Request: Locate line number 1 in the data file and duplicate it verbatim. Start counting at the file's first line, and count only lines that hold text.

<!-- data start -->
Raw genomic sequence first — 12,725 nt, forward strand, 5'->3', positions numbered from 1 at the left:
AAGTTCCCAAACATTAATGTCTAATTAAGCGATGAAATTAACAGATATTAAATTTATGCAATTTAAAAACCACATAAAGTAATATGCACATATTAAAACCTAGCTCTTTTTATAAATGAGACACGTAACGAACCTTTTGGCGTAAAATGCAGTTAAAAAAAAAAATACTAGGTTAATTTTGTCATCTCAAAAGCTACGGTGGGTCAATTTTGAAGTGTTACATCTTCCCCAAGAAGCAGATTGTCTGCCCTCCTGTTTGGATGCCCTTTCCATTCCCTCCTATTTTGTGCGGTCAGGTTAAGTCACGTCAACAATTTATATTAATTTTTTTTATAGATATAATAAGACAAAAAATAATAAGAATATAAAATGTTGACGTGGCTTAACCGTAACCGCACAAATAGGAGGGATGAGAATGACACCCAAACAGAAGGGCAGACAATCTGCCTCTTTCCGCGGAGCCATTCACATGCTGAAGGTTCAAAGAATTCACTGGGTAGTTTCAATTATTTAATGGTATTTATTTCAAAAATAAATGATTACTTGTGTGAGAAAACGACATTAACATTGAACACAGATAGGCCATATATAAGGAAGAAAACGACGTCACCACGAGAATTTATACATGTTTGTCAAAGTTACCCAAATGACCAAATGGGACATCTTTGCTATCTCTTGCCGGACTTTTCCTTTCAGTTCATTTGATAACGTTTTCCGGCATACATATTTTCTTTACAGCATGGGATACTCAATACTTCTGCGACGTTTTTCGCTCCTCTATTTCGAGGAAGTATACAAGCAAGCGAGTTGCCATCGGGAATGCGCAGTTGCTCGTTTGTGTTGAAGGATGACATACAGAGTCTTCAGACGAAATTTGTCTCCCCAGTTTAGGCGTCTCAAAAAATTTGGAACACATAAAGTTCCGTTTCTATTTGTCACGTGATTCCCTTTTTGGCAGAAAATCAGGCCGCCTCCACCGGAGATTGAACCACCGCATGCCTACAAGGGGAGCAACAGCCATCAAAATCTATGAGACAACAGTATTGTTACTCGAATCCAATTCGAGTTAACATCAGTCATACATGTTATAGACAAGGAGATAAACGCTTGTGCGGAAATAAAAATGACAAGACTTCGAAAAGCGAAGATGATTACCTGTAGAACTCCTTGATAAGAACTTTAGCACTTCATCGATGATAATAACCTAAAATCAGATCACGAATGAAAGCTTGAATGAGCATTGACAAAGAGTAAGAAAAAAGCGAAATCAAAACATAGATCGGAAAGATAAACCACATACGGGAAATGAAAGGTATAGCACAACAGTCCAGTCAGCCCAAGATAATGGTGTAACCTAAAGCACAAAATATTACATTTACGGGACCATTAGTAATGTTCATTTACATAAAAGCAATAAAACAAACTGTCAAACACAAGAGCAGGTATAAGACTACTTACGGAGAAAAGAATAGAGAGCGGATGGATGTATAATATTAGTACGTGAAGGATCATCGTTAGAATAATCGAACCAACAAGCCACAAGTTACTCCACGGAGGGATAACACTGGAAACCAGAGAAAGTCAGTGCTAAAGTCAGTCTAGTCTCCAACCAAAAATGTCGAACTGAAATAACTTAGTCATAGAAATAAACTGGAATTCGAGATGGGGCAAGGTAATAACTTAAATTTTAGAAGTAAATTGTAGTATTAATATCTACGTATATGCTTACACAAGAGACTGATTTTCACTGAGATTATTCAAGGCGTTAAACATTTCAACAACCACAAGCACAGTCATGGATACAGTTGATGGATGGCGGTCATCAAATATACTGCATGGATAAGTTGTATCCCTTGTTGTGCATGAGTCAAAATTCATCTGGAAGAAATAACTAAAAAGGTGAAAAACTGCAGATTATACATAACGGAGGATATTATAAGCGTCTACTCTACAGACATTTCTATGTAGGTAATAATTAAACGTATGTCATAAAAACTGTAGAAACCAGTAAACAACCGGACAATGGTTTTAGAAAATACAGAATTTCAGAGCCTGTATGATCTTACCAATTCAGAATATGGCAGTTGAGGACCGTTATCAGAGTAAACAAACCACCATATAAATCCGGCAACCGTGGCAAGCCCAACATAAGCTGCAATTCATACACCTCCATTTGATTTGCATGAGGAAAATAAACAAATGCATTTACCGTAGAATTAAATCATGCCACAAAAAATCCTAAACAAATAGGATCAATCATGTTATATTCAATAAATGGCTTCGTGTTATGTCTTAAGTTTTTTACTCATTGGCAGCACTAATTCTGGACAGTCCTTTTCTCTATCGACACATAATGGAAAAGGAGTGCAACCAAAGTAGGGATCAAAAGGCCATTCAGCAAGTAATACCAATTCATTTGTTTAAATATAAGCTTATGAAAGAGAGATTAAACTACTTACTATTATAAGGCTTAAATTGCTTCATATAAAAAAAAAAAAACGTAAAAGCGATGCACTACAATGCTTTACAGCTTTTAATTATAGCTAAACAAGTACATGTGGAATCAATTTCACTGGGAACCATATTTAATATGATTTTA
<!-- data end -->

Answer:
Raw genomic sequence first — 12,725 nt, forward strand, 5'->3', positions numbered from 1 at the left: